The right of a Member State to withdraw voluntarily from the European Union was introduced for the first time by the Treaty of Lisbon, which entered into force on 1 December 2009. Previously, the possibility of unilateral withdrawal was not very clear, with no precedent in this respect. Perhaps, in the past, the withdrawal could have been done through the revision of the treaties and the unanimous agreement of the Member States. At present, however, “any Member State may decide, in accordance with its constitutional rules, to withdraw from the Union“.
There are no conditions for withdrawal, it is a voluntary act and does not require the approval/consent of other Member States; only the decision to withdraw is to be taken in accordance with the constitutional provisions of the withdrawing State.
Article 50, however, provides for a withdrawal procedure which begins with the formal notification of the European Council of the intention to withdraw, after which the Council adopts guidelines for the negotiation and conclusion of a withdrawal agreement between the European Union and the withdrawing State. From the moment of notification, the withdrawing State has two years to reach an agreement on the withdrawal. If, at the end of the 2 years, no agreement has been reached, the membership of the EU is automatically lost. The European Council, unanimously and in agreement with the withdrawing State, may decide to extend the deadline.
It is interesting to note here that the withdrawal agreement is a bilateral one, between the withdrawing state and the EU. However, the agreement on the future relationship between the EU and that state must be ratified by all Member States. It can be argued that, since the withdrawal agreement is not ratified by the Member States, it should contain only provisions which fall within the exclusive competence of the Union.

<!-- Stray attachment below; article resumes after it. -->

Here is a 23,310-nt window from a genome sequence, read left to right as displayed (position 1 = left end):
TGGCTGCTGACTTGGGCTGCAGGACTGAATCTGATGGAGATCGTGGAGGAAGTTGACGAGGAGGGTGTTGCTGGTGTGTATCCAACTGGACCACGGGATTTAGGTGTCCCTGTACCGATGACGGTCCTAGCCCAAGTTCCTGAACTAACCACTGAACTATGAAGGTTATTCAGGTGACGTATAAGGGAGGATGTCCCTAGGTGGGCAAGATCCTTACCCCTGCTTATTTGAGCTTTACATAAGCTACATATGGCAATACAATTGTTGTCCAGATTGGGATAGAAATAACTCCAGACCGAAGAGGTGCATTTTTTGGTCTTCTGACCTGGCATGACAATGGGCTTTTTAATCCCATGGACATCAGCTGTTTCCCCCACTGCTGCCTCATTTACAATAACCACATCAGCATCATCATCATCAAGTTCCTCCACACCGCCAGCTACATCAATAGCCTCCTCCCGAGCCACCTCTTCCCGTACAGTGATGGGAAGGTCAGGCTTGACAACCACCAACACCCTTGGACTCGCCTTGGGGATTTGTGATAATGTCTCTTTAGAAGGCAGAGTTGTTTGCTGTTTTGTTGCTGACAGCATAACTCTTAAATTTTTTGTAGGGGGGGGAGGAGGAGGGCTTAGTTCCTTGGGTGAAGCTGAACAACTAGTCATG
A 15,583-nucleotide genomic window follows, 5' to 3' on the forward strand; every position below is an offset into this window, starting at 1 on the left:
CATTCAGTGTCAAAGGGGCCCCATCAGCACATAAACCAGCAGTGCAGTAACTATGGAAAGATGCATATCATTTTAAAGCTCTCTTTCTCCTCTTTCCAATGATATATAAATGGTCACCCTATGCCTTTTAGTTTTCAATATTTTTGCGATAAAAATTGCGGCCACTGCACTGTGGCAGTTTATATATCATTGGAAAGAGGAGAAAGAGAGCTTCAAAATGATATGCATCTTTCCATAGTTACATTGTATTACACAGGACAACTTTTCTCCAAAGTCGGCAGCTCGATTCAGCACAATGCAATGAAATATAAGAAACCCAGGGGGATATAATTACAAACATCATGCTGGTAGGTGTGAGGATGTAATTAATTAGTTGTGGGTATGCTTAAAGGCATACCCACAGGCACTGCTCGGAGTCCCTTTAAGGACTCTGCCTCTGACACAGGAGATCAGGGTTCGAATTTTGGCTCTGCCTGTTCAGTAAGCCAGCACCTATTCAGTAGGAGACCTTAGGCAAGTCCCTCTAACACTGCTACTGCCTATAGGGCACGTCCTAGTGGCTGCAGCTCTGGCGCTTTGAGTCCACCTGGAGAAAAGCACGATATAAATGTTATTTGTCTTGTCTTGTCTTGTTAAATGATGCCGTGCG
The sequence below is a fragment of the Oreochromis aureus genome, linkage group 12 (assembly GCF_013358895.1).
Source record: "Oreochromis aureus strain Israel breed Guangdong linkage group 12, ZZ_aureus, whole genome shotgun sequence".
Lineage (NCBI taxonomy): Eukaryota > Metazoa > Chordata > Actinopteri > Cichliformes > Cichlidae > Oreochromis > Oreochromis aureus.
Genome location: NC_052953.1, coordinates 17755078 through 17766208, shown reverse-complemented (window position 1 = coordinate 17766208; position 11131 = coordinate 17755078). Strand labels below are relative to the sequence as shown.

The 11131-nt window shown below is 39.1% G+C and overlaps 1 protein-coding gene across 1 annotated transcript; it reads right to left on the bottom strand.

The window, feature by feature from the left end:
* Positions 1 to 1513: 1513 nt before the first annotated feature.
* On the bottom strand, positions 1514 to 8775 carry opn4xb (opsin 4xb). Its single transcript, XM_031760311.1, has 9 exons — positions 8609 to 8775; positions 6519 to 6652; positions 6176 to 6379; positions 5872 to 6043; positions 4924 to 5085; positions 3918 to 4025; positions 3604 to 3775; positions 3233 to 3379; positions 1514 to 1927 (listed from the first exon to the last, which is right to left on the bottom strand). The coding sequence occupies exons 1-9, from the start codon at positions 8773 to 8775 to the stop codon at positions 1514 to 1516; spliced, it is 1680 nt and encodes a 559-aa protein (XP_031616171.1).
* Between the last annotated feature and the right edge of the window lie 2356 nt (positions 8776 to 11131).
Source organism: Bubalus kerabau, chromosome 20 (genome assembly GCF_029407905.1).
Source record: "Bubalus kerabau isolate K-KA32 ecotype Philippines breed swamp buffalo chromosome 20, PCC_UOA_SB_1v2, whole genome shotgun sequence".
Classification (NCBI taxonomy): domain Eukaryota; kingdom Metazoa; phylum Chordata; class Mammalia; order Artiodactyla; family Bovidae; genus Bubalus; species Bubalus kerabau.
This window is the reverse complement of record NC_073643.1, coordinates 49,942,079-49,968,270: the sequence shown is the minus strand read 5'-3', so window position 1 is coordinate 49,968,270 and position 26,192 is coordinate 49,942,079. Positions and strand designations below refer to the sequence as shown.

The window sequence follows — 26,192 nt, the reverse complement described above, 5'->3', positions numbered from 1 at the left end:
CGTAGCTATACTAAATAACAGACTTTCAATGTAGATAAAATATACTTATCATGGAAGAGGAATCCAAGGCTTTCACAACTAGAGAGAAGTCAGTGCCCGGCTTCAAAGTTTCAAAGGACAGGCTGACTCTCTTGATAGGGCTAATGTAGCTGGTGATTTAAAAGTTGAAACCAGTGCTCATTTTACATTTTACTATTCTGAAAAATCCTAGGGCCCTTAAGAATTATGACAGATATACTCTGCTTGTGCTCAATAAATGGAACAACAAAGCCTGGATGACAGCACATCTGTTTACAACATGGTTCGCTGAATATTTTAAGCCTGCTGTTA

The consequences of a withdrawal from the EU are multiple, starting with the fact that the European treaties and the rights and obligations stemming from them will cease to apply and continuing with phasing out from the EU-funded programs, cessing the contribution to the European budget, losing the European citizenship and affecting the freedom of movement of people, goods, services and capital and ending with the impact on the institutional structure of the European institutions. All these aspects should be clarified in the withdrawal agreement, containing a number of transitional provisions, as well as in the agreement on the future relations between the withdrawing State and the European Union. In the absence of such agreements, the withdrawing State shall be considered to be a third State, with all the consequences arising therefrom.
It should be borne in mind that, with the withdrawal of a Member State, a Pandora’s box will be open for the amendment of treaties and the revision of European law and there is a danger that the EU will intervene more than necessary to adapt to the withdrawal of one state. In addition, the withdrawal of a Member State may have a domino effect on other Member States affected by economic stagnation, globalization and the feeling of loss of national and cultural identity as a result of EU over-nationalization and migrant invasion.
Article 50 states that a state that has withdrawn from the EU may become a member again, but not automatically, only by following the accession process.